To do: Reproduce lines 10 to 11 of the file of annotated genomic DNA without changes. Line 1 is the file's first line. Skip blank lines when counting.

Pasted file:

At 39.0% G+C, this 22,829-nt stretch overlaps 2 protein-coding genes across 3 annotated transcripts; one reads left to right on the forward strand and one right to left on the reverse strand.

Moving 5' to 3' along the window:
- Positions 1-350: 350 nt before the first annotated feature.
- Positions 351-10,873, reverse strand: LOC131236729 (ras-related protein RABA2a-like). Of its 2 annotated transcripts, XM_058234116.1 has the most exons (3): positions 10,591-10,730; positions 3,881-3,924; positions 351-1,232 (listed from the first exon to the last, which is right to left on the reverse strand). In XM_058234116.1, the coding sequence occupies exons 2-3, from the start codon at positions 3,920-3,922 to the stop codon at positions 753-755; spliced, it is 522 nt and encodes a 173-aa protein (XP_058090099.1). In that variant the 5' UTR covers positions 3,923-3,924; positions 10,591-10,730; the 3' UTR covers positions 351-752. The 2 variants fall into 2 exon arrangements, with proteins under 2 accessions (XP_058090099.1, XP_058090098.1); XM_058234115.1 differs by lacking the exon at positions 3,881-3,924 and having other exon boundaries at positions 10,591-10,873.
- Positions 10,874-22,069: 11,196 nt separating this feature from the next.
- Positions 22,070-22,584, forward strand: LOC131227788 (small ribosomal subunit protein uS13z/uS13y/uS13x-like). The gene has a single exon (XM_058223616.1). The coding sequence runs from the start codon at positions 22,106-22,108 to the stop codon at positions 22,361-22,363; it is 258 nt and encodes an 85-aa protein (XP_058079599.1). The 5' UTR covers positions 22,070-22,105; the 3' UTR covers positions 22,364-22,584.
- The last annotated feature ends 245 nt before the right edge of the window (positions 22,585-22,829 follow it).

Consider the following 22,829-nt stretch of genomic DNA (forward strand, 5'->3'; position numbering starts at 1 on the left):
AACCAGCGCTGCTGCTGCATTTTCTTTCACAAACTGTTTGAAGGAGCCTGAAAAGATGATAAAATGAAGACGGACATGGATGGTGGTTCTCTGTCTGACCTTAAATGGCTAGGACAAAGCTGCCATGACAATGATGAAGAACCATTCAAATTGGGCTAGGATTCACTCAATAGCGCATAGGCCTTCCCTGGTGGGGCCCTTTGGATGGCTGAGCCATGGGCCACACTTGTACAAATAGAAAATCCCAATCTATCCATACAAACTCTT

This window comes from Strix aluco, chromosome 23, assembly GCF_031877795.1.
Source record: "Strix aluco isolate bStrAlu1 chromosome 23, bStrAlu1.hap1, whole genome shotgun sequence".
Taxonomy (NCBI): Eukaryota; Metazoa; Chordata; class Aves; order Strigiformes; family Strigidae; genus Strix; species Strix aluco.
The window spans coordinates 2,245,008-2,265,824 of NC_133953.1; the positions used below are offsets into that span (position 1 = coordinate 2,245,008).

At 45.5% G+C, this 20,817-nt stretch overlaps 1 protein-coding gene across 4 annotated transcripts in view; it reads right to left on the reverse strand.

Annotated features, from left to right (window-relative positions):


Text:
This window comes from Strix aluco, chromosome 23, assembly GCF_031877795.1.
Source record: "Strix aluco isolate bStrAlu1 chromosome 23, bStrAlu1.hap1, whole genome shotgun sequence".